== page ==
In 2017, there was an unexpected outbreak of an infection called blastomycosis in the metropolitan area surrounding Albany, N.Y., caused by the fungus Blastomyces. While the infection rate was 0.2 cases per 100,000 people in 2016, the infection rate increased to 2.2 cases per 100,000 people in 2017. Blastomyces is present in the environment and thrives in moist soil and in decomposing organic matter. Though mostly asymptomatic, pneumonia is often how blastomycosis manifests. Between 1990-2010 in the U.S. alone, 1,216 people died of blastomycosis.
And in the southwestern U.S., another fungal infection, coccidioidomycosis — also known as Valley fever and caused by the fungus Coccidioides — has been threatening people, and it has now spread to Washington state. People can get Valley fever when spores are inhaled or when exposed to the contaminated soil.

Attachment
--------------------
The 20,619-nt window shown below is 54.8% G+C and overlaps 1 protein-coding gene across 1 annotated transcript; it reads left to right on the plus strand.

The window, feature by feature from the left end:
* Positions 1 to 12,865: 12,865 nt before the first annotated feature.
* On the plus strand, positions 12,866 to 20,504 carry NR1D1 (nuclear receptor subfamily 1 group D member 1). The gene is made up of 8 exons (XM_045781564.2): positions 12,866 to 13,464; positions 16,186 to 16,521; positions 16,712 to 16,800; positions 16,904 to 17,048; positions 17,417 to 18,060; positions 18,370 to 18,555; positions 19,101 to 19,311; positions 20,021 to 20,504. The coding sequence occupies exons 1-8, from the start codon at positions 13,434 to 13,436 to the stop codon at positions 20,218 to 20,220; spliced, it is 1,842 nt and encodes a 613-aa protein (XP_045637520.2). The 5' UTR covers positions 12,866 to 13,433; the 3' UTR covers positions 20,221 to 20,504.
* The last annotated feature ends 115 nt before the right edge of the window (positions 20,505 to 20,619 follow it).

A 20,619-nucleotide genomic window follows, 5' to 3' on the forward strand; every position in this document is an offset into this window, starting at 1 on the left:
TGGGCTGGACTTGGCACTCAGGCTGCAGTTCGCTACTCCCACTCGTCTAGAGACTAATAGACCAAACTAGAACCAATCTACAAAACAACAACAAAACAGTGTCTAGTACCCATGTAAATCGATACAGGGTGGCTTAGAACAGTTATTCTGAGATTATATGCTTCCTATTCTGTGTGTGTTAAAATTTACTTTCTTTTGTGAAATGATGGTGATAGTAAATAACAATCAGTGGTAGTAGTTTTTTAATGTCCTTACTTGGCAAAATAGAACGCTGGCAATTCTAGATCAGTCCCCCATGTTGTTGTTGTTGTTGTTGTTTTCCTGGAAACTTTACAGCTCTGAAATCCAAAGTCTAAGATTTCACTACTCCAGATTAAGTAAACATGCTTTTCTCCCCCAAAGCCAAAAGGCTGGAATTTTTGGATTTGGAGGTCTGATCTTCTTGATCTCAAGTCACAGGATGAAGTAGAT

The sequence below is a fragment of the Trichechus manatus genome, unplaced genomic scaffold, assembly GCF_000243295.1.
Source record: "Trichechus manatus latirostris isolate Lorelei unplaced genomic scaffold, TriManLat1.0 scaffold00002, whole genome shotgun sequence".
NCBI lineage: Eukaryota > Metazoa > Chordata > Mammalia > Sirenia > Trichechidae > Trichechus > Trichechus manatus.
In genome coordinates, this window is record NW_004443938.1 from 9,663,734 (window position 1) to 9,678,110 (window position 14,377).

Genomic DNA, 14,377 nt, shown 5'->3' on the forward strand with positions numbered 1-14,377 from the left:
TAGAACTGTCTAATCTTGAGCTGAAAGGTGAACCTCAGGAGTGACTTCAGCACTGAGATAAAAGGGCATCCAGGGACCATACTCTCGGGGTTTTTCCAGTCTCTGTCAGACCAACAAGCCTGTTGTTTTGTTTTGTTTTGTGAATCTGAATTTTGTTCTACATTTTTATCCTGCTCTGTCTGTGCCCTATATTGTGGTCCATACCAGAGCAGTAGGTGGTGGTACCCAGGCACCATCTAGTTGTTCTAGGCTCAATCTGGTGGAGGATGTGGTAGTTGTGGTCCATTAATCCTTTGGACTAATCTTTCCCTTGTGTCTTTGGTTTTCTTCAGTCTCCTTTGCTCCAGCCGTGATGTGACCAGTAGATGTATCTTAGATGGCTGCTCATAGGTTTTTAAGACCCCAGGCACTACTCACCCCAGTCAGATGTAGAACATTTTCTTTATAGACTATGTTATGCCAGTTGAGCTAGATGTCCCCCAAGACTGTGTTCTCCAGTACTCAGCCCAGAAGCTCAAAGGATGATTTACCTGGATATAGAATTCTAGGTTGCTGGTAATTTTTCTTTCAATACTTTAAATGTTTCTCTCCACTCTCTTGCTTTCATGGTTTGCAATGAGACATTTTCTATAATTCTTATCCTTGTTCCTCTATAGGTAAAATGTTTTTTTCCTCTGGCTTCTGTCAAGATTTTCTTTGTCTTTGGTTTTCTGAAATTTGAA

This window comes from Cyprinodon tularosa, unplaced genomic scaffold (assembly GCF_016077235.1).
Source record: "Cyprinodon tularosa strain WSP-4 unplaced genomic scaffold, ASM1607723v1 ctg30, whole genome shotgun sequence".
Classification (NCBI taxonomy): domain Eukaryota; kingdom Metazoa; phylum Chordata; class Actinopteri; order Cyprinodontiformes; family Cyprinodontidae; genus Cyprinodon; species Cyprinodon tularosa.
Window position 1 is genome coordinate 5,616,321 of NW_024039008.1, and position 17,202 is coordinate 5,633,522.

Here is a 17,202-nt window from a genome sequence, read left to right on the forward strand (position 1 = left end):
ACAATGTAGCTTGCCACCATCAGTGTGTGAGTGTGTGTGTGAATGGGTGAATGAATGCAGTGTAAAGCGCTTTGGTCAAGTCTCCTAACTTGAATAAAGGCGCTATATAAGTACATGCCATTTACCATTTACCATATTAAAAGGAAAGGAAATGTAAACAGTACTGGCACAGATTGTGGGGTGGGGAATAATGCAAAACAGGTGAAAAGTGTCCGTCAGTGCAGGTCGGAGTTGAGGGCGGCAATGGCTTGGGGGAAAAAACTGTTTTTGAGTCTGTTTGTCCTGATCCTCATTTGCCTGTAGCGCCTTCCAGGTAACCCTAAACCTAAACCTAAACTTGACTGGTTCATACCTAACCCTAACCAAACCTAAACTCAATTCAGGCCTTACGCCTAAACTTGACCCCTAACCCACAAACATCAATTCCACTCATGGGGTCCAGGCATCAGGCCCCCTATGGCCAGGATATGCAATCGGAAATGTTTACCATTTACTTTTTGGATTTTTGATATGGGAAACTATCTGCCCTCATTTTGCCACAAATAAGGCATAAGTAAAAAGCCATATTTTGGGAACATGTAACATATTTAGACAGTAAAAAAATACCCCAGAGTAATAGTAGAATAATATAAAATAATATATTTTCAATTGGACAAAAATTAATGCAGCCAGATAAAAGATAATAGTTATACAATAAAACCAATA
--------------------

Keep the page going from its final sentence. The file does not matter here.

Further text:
Both blastomycosis and coccidioidomycosis are tricky to diagnose because they manifest with flu-like symptoms that are not specific enough, making it hard to identify the cause and provide effective treatment in a timely manner. If left untreated, a fungal infection that emerges as a lung infection may spread to other organs and even to the brain, causing deadly scenarios.
Complicating matters further is the sudden appearance in U.S. hospitals of patients infected with multi-drug-resistant Candida auris. In this case, fungal infection symptoms may be less noticeable because infection mostly occurs in already hospitalized patients with already existing symptoms. Patients often present with fever and chills during Candida auris infection of the blood. This fungus was first isolated in Japan and then spread to four other continents. There is supporting evidence that global warming plays a role in the sudden emergence of Candida auris as a threat.